Dutch city plans to ban most meat adverts
A Dutch city is set to ban adverts for most meat products from public spaces due to the climate crisis.
The move comes after a motion was proposed by the Netherlands green party, GroenLinks.
The party said adverts for broiler chicken and factory-farmed meat will be prohibited from 2024, but it is unclear if the ban will also include ads for organic meat and dairy.
Ziggy Klazes, a councillor from GroenLinks, told Dutch newspaper Trouw that a ban on dairy commercials will be a “step too far”.
“Meat is very harmful to the environment. We cannot tell people that there is a climate crisis and encourage them to buy products that are part of it,” Klazes said.
The United Nations estimates that global livestock is responsible for 7.1 gigatonnes of CO2 emissions per year, the equivalent of 14.5 percent of all greenhouse gas emissions.
The news has been met with opposition from the meat sector, with a spokesperson for the Central Organisation for the Meat Sector describing the ban as “patronising”.
“The authorities are going too far in telling people what’s best for them,” a spokesperson told BBC.
The change in law means advertisements bearing meat products will no longer appear on buses, shelters and billboards across the city, which has a population of around 160,000 people.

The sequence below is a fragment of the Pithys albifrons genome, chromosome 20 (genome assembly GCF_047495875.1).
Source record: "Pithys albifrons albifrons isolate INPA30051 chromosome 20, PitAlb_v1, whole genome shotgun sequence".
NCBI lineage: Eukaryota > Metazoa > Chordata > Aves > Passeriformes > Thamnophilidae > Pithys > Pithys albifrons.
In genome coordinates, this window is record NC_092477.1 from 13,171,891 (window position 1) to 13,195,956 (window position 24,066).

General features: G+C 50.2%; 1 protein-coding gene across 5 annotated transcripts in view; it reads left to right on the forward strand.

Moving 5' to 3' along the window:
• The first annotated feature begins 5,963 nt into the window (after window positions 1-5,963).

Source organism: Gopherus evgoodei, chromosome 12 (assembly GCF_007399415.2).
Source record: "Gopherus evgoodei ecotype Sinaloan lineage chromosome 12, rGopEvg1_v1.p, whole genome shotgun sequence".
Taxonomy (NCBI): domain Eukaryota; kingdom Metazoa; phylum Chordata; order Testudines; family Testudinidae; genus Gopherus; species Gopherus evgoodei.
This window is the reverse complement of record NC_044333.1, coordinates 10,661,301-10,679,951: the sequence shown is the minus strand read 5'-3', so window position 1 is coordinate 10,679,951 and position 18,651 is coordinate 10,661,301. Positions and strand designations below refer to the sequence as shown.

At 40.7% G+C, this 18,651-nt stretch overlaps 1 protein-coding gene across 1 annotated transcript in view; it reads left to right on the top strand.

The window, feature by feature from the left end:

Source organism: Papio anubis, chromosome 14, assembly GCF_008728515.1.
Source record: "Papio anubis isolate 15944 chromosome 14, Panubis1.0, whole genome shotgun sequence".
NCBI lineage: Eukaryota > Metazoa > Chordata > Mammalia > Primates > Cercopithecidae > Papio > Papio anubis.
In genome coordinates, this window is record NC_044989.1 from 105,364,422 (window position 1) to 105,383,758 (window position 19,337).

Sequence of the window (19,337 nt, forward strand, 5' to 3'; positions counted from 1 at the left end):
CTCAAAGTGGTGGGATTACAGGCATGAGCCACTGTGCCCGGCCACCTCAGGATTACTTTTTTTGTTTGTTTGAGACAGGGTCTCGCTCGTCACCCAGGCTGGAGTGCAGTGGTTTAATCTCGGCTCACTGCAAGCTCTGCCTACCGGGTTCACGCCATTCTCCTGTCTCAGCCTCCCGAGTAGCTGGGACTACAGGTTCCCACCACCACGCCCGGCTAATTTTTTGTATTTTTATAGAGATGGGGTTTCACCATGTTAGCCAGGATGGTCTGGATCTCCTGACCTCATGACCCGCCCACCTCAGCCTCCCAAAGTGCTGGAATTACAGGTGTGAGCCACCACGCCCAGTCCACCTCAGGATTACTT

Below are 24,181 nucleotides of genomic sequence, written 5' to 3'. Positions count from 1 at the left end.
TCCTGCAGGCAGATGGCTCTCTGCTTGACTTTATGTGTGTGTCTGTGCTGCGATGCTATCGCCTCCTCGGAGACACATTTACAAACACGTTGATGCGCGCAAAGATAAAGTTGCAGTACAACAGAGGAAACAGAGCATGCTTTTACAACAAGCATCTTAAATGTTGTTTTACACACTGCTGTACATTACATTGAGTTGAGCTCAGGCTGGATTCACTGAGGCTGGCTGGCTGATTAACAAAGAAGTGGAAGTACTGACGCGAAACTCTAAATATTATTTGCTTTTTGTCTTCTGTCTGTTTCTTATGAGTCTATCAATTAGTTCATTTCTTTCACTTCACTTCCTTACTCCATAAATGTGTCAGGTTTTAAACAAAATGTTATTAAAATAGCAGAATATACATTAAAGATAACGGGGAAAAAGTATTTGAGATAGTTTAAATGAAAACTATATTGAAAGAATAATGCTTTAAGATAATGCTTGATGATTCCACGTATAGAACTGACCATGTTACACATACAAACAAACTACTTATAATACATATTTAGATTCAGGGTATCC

Klazes told radio channel Haarlem105 that she understands some people may find the ban “outrageous”.
“We are not about what people are baking and roasting in their own kitchen; if people wanted to continue eating meat, fine,” Klazes said.
“We can’t tell people there’s a climate crisis and encourage them to buy products that are part of the cause.
“Of course, there are a lot of people who find the decision outrageous and patronising, but there are also a lot of people who think it’s fine.”
According to Statistics Netherlands, 95 per cent of the country’s population eats meat, but more than half are considered “flexitarian”.
Around 45 per cent of adults eat meat on maximum four days a week, while 30 per cent eat it five to six days per week.